RICHMOND, Va. (WTVR)--Perhaps some would think a superstar like Chris Brown would get special treatment when it came to performing his community service here in his home state, 2,600 miles away from where he severely beat his girlfriend, Rihanna.
But not Los Angeles District Attorney Jackie Lacey, who vigorously investigated claims by the Richmond Police Department – and our police chief Bryan Norwood – that Brown had completed his service.
This motion from the D.A., if true, could land Chris Brown back in hot water. And it could cook our chief.
Chief Norwood told me he can’t talk about the allegations until his legal advisors talk to the L.A. District Attorney, and he said it’s too soon to jump to conclusions.
But this L.A. D.A. has come out firing, citing much of the vouched-for community service is “inconsistent, unreliable and cannot be attributed to any source.”
These “significant disparities,” Lacey wrote, indicate, “at best, sloppy documentation and, at worst, fraudulent reporting and possible misdemeanor violations of California Penal Code section 539 – ‘Fraudulent Certification of Completion of Court-Ordered Community Service.’”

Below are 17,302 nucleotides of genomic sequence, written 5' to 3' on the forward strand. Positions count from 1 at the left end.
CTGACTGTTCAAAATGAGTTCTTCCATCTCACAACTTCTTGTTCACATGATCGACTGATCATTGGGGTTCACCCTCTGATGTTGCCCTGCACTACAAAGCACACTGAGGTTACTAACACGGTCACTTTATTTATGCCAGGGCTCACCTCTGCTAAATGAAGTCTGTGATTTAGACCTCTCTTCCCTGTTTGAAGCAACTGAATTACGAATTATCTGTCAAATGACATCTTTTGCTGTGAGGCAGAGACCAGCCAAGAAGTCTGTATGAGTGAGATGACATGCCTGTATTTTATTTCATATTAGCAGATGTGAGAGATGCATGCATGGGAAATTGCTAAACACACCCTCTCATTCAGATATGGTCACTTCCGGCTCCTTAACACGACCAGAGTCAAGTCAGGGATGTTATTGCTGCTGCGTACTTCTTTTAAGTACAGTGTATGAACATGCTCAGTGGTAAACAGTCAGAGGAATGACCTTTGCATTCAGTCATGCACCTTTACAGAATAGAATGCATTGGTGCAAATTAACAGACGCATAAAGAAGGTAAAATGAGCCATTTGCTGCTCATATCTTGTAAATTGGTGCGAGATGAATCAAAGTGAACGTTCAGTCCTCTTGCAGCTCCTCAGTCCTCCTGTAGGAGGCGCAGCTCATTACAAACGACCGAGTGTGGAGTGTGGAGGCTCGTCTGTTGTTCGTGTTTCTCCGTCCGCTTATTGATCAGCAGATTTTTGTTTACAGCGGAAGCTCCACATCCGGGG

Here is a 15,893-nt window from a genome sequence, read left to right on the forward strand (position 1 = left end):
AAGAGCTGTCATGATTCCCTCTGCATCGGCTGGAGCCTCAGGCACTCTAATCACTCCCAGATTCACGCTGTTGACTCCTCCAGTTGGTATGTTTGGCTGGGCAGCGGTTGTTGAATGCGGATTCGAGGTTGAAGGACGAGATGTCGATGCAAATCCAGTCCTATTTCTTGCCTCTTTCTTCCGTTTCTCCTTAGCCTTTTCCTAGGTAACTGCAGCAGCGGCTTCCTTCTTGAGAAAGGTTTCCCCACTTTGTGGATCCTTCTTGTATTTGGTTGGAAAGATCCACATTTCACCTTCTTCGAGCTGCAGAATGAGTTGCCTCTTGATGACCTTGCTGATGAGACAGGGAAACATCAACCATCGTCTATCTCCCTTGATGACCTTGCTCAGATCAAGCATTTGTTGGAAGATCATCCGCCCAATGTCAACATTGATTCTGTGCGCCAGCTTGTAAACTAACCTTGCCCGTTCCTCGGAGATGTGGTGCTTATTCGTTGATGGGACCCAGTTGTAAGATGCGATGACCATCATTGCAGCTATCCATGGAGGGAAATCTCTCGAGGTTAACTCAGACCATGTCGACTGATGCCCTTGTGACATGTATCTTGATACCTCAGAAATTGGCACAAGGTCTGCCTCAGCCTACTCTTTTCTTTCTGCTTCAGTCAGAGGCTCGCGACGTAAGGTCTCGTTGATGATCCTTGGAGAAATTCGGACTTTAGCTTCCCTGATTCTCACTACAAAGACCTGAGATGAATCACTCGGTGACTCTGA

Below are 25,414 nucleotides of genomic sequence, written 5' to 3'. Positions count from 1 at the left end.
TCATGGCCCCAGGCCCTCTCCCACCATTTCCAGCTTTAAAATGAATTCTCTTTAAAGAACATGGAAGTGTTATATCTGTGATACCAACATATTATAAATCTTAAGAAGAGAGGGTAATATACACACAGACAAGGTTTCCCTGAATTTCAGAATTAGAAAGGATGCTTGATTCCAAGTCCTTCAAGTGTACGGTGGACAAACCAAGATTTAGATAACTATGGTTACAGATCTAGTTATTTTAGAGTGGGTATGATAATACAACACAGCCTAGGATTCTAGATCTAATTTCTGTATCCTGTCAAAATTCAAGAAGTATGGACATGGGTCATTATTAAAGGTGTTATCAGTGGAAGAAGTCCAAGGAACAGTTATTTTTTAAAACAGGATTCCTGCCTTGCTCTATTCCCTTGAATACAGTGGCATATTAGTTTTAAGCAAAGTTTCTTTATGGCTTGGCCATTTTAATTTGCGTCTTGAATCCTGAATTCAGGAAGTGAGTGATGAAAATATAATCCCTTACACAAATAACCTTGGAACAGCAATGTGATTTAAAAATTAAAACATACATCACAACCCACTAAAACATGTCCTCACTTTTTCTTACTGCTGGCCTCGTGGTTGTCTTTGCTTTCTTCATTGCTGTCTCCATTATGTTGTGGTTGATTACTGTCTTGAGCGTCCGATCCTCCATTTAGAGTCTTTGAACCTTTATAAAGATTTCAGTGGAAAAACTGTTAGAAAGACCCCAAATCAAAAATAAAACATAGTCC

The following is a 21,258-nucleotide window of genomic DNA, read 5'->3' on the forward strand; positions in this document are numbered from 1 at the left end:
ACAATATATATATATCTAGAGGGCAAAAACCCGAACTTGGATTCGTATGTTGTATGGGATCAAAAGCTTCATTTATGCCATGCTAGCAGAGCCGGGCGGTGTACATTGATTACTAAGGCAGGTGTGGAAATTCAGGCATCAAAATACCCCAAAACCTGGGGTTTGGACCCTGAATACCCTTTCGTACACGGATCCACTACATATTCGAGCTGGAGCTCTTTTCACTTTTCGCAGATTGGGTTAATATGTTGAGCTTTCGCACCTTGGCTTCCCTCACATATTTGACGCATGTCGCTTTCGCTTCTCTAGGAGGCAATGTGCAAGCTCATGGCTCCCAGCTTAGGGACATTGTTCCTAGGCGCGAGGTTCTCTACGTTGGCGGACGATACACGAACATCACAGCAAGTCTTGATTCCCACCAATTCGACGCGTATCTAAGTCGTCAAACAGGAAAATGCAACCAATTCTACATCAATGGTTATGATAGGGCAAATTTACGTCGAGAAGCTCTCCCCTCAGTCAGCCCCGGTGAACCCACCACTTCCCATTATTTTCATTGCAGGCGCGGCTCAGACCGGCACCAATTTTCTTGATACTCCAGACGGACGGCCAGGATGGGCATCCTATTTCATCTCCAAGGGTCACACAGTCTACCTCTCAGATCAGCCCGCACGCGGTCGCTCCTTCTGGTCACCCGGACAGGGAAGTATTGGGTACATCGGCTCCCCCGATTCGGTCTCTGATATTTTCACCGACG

You can read the summary motion here: CHRIS BROWN MOTION
Among the many accusations, Brown didn’t even do work in the approved community, he wasn’t even in the state when some of the service was claimed and he was credited with work that someone else did.
Richmond police claimed 21 separate incidents where officers worked overtime to provide security for the star, but on five of those dates, Brown wasn’t even listed as doing community service, the motion claims. Brown is supposed to pay for this police protection, but the D.A. reports he wasn’t billed yet.
The D.A.’s investigators’ interviews with those who were supposed to supervise Brown are damning, including one incident in which Brown showed up to do office work with friends.
At least two interviews with supervisors did report how difficult it was for Brown to do his service because of fans showing up.
The motion that Brown redo his 180 days of community service acknowledges that Chief Norwood’s staff was tasked with getting it done right, but it’s the chief’s signature on Brown’s documentation.
This court-ordered, supervised work wasn’t supposed to be a party or community service light. The chief pledged sweaty work and rigorous oversight.
The motion shouts that neither happened consistently.
Yes, they are just one side of the story.
But if Richmond’s mayor is, indeed, looking for excuses to replace our police chief, this motion from 2,600 miles away appears to offer them.